The Thrashers tend towards high-risk, high-reward picks. Having held a marathon eight days of scouting meetings in Atlanta in May, they’ve surely got the arguments worked out for whoever they want.
The Thrashers currently possess seven picks. Waddell trades for additional picks during draft weekend virtually every year, but this time the team seems likely to do some roster shopping, so picks may be used as currency.
Round 1, No. 3 overall
Round 1, No. 29 overall (from PIT)
Round 3, No. 64 overall
Round 4, No. 94 overall
Round 5, No. 124 overall
Round 6, No. 154 overall
Round 7, No. 184 overall
The additional first rounder (No. 29) was part of the Marian Hossa trade, and the missing second rounder went to St. Louis as part of the Keith Tkachuk deal.
Current Thrashers prospect Arturs Kulda played alongside Bogosian this year with Peterborough.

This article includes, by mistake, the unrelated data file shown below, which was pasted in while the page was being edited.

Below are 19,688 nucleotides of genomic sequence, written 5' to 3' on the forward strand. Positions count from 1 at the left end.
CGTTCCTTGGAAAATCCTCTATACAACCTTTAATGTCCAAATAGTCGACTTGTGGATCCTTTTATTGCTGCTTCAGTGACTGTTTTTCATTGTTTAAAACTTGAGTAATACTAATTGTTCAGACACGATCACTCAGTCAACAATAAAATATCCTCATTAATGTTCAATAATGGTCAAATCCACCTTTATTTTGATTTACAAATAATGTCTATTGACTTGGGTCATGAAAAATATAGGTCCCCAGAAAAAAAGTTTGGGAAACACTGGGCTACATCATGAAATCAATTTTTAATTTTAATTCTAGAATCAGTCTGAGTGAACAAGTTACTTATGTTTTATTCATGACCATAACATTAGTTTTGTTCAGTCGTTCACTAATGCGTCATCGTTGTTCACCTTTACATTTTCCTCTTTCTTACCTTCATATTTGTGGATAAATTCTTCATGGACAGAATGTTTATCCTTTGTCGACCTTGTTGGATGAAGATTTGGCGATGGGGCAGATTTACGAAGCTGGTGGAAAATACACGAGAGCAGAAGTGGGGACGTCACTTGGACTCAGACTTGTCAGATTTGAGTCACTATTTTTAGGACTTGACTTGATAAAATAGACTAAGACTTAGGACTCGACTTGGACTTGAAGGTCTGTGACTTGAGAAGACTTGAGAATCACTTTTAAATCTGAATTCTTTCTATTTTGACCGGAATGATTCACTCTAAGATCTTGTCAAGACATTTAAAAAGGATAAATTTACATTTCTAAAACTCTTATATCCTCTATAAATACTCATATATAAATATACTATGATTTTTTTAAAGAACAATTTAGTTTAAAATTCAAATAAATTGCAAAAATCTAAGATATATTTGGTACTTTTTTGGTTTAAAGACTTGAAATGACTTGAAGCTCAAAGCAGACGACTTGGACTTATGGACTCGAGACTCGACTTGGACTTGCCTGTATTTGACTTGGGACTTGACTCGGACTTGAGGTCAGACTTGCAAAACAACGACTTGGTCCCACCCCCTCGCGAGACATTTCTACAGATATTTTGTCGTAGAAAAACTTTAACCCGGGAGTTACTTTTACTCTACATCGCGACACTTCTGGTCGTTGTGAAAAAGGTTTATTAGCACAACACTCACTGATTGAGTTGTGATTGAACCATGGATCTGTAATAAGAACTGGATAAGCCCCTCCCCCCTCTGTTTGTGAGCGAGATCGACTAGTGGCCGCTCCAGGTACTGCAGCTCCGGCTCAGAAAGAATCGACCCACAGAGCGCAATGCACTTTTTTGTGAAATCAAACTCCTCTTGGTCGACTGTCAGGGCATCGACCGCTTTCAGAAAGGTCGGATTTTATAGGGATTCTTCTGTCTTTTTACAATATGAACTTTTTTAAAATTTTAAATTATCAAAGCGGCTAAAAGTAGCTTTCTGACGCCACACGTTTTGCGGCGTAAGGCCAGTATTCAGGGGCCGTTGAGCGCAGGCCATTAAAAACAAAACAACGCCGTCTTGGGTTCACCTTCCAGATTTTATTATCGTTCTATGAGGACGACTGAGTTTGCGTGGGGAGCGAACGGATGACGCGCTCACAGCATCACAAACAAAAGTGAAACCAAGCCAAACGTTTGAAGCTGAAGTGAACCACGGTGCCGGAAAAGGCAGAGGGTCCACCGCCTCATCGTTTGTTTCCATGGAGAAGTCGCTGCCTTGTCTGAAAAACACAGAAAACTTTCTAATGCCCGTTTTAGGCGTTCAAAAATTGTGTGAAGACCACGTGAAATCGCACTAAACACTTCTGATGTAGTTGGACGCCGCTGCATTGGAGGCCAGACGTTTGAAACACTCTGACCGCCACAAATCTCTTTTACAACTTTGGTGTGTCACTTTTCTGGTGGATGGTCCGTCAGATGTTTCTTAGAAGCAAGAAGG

"He’s a very skilled guy," Kulda said in April of his former defensive partner. "I think he will be a high pick." Asked if Atlanta should select Bogosian with its third overall pick, Kulda said, "I don’t know, I’m not a scout or a manager. But I can see he’s a good, intelligent, talented player. I talked to him a few days ago, he’s excited. Maybe he’ll come to Atlanta."
There’s another highly-rated defenseman in the OHL, Drew Doughty. Kulda pointed out regarding Doughty that he won the best defenseman award at the WJC, but he wouldn’t discredit his teammate Bogosian in favor of Doughty. "Both are very good," he said diplomatically.